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Managing Your Assets With TrustsManaging Your
Assets With Trusts

Estate planning can help ensure that your investments and possessions will be distributed according to your wishes after you pass away. Trusts can play an important role in helping you fulfill that goal, while including provisions for flexibility in case of unforeseen events.

Trusts are legal entities that own assets for the benefit of an individual or individuals and/or an institution, such as a charity. When you create a trust agreement and fund a trust, you are considered its grantor. The person or organization receiving distributions from the trust of assets or income is the beneficiary, while the person or institution managing the trust assets—often you, a financial advisor, an attorney, or a financial institution—is called the trustee. "Trusts are about establishing additional control with respect to how assets in your estate will be distributed," says Christine Fahlund, CFP®, a senior financial planner with T. Rowe Price.

What kind of testamentary trust is often useful in the case of blended families?

More than four in 10 American adults have at least one step-relative in their family, according to a 2011 Pew Research Center survey.

If you are married and part of a blended family, one type of trust to consider is a qualified terminable interest property (QTIP) trust. With a QTIP trust, the surviving spouse has the right to receive income from the trust while he or she is alive. Then, at the second spouse's death, the trust's assets—after payment of any estate taxes that may be due at that spouse's death—are made to the beneficiaries designated in the trust. A QTIP trust may be especially useful when you have remarried and the intended beneficiaries after your spouse's death are the children from a prior marriage.

Upon the death of the surviving spouse, the remaining assets in the trust are included in the taxable estate of your spouse and are distributed to your ultimate beneficiaries—children from a previous marriage, for example—according to your stipulations.

QTIP trusts can sometimes provide challenges for the beneficiaries, however, so it is important to consider all potential consequences to heirs before making a final decision. For example, if the surviving spouse lives for a very long time, it may be many years before the children receive any of their inheritance. An alternative approach might be to have the assets in the estate allocated to heirs and immediately distributed to them outright, according to the terms of the will or living trust. In addition, sometimes QTIP trusts can be a challenge to manage, since the trustee must balance the interests of all the beneficiaries when making investment decisions, and sometimes the beneficiaries do not agree on the choices made.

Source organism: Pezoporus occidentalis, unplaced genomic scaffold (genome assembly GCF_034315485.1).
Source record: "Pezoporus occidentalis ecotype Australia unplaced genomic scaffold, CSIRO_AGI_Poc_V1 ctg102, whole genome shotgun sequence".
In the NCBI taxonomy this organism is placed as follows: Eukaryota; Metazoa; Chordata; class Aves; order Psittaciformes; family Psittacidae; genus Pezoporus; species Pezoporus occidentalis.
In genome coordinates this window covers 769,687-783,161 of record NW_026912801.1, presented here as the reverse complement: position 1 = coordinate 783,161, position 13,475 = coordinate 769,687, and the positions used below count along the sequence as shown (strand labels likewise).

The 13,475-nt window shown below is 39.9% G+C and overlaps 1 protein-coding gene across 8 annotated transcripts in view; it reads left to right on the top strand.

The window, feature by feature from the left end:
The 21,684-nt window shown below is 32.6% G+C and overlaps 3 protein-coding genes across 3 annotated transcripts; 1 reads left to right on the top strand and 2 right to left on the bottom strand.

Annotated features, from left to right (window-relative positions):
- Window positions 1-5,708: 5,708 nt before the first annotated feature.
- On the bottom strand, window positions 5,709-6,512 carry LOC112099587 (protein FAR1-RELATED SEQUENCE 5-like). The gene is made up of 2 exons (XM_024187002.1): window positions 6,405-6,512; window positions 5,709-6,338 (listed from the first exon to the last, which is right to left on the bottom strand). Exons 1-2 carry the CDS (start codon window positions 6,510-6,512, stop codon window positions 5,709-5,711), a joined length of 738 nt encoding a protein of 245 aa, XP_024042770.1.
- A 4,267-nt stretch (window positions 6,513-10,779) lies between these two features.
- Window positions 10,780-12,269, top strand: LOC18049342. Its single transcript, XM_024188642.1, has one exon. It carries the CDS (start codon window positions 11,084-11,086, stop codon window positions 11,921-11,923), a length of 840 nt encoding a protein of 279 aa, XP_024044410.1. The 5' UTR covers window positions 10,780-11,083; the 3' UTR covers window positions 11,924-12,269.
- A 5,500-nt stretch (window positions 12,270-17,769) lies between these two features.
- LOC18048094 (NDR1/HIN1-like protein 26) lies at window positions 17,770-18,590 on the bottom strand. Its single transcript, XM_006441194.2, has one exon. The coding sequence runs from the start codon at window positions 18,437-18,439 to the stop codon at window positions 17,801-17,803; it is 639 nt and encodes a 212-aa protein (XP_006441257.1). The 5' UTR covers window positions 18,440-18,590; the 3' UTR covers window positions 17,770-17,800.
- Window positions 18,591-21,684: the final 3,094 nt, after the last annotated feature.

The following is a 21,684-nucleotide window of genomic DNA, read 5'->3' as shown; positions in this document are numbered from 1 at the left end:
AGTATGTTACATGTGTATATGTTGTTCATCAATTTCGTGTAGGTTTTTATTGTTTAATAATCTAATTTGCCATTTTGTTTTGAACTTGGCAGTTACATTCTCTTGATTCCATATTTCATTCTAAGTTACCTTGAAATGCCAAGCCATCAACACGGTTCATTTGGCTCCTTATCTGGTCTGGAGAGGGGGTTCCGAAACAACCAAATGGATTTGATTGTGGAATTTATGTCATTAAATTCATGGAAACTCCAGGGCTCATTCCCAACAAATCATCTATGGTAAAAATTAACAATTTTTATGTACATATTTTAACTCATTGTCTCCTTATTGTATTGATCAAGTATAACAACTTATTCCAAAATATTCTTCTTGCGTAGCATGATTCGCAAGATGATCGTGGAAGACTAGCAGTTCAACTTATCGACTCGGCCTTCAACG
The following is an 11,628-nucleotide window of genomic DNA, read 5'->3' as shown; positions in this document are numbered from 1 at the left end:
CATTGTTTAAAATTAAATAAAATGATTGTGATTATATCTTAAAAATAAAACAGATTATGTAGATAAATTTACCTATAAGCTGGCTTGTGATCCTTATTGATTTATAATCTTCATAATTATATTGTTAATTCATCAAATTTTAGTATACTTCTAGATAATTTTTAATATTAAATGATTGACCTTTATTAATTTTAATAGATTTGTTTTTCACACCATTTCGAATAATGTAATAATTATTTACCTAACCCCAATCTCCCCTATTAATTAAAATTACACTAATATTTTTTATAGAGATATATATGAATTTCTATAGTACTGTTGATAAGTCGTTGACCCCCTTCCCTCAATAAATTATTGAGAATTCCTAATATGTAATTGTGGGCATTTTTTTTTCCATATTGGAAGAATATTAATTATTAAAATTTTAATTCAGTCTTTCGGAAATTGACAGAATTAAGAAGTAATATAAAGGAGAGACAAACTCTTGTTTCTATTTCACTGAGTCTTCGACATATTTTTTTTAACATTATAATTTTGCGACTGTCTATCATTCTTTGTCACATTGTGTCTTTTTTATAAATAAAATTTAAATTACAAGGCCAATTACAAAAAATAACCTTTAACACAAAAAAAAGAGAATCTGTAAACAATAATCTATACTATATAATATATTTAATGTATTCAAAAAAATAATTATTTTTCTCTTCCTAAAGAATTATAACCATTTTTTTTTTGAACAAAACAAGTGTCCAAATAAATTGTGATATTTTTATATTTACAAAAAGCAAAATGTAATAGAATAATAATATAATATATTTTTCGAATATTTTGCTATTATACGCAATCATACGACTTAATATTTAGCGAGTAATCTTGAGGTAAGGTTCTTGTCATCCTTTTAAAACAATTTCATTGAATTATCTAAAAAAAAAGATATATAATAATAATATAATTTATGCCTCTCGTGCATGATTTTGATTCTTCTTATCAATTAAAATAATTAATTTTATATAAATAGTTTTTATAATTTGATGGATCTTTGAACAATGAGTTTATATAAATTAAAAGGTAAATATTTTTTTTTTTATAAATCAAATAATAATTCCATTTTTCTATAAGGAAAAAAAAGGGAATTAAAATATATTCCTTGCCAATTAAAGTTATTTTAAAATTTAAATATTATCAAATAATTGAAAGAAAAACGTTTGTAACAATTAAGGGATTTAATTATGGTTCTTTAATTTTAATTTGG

Trusts have many advantages—they can often remain private, establish guidelines for a minor's inheritance, and create incentives for heirs to accomplish goals. Wills become a matter of public record after you pass away, but, in many states, certain trusts do not.

With some exceptions, your attorney can write "spendthrift" or "support" clauses into a trust. A spendthrift clause prevents beneficiaries from spending an inheritance irresponsibly and also may be able to protect a beneficiary's inheritance from creditors; a support clause contains a provision allowing the trustee to pay income and principal to the beneficiary for his or her support and education, but not for enabling a new, "extravagant" lifestyle.

Testamentary trusts and living trusts are two main types.

A testamentary trust is one that doesn't take effect until after you die. It sets out how the assets that are used to fund the trust at your death should be managed and distributed. This type of trust can be especially useful for managing assets left to minors and for controlling distributions of assets in complex family situations. For example, a couple with minor or young adult children could specify in their wills that a trust be created for the children if both parents pass away. The trust could then specify how the money should be used for each child and at what age(s) or for what purpose(s) the child may inherit the assets directly.

A living trust is created and often funded during your lifetime. When properly drafted and executed, assets in a living trust at the time of death can avoid probate because the trust—not the deceased—owns the assets and only property in the deceased's name has to go through probate.

Living trusts can be revocable or irrevocable. Revocable trusts have more flexibility and can be changed or dissolved any time before you die or become incompetent.

Many investors today own property in states other than their state of legal residence. Some actually deed the property to a trust with the intention of avoiding probate. It may or may not be appropriate for your situation, but it is something to discuss with your estate attorney. Assets held in a revocable trust generally are included in your taxable estate. You may serve as your own trustee, or select an institution or another individual to serve in this capacity.

While you may not be able to predict many of life's events, you can control how your assets are managed and distributed after your death. Using trusts in your estate plan can ensure that your intentions are respected and your heirs are protected according to your wishes. With help from an experienced estate planning attorney, you can craft an estate plan that most appropriately provides for your loved ones under a variety of circumstances.

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